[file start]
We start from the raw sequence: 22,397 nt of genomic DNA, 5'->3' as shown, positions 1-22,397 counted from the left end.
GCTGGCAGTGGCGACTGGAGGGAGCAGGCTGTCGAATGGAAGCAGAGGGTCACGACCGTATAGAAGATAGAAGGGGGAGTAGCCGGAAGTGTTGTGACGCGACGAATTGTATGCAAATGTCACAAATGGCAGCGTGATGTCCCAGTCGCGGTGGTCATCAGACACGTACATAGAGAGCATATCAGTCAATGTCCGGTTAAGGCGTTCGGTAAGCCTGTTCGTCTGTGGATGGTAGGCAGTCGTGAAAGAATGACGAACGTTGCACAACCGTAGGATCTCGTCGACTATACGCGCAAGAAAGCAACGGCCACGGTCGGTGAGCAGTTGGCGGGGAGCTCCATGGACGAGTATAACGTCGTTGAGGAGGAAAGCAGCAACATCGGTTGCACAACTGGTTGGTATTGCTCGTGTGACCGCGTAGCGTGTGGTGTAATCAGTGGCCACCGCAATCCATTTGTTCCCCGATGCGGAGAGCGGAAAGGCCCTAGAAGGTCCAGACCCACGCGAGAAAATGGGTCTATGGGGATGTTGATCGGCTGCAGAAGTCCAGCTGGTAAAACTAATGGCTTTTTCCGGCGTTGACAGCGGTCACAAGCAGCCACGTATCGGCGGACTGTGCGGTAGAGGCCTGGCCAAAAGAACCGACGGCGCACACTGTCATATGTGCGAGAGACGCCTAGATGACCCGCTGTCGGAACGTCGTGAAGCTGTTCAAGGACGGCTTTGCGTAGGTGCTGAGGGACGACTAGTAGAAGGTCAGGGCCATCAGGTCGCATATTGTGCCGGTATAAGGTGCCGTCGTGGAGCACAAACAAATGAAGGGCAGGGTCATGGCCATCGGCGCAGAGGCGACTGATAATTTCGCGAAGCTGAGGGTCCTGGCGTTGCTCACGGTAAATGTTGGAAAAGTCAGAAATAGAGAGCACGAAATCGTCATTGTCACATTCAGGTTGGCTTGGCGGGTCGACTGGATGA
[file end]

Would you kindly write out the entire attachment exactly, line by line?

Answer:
We start from the raw sequence: 22,397 nt of genomic DNA, 5'->3' as shown, positions 1-22,397 counted from the left end.
GCTGGCAGTGGCGACTGGAGGGAGCAGGCTGTCGAATGGAAGCAGAGGGTCACGACCGTATAGAAGATAGAAGGGGGAGTAGCCGGAAGTGTTGTGACGCGACGAATTGTATGCAAATGTCACAAATGGCAGCGTGATGTCCCAGTCGCGGTGGTCATCAGACACGTACATAGAGAGCATATCAGTCAATGTCCGGTTAAGGCGTTCGGTAAGCCTGTTCGTCTGTGGATGGTAGGCAGTCGTGAAAGAATGACGAACGTTGCACAACCGTAGGATCTCGTCGACTATACGCGCAAGAAAGCAACGGCCACGGTCGGTGAGCAGTTGGCGGGGAGCTCCATGGACGAGTATAACGTCGTTGAGGAGGAAAGCAGCAACATCGGTTGCACAACTGGTTGGTATTGCTCGTGTGACCGCGTAGCGTGTGGTGTAATCAGTGGCCACCGCAATCCATTTGTTCCCCGATGCGGAGAGCGGAAAGGCCCTAGAAGGTCCAGACCCACGCGAGAAAATGGGTCTATGGGGATGTTGATCGGCTGCAGAAGTCCAGCTGGTAAAACTAATGGCTTTTTCCGGCGTTGACAGCGGTCACAAGCAGCCACGTATCGGCGGACTGTGCGGTAGAGGCCTGGCCAAAAGAACCGACGGCGCACACTGTCATATGTGCGAGAGACGCCTAGATGACCCGCTGTCGGAACGTCGTGAAGCTGTTCAAGGACGGCTTTGCGTAGGTGCTGAGGGACGACTAGTAGAAGGTCAGGGCCATCAGGTCGCATATTGTGCCGGTATAAGGTGCCGTCGTGGAGCACAAACAAATGAAGGGCAGGGTCATGGCCATCGGCGCAGAGGCGACTGATAATTTCGCGAAGCTGAGGGTCCTGGCGTTGCTCACGGTAAATGTTGGAAAAGTCAGAAATAGAGAGCACGAAATCGTCATTGTCACATTCAGGTTGGCTTGGCGGGTCGACTGGATGA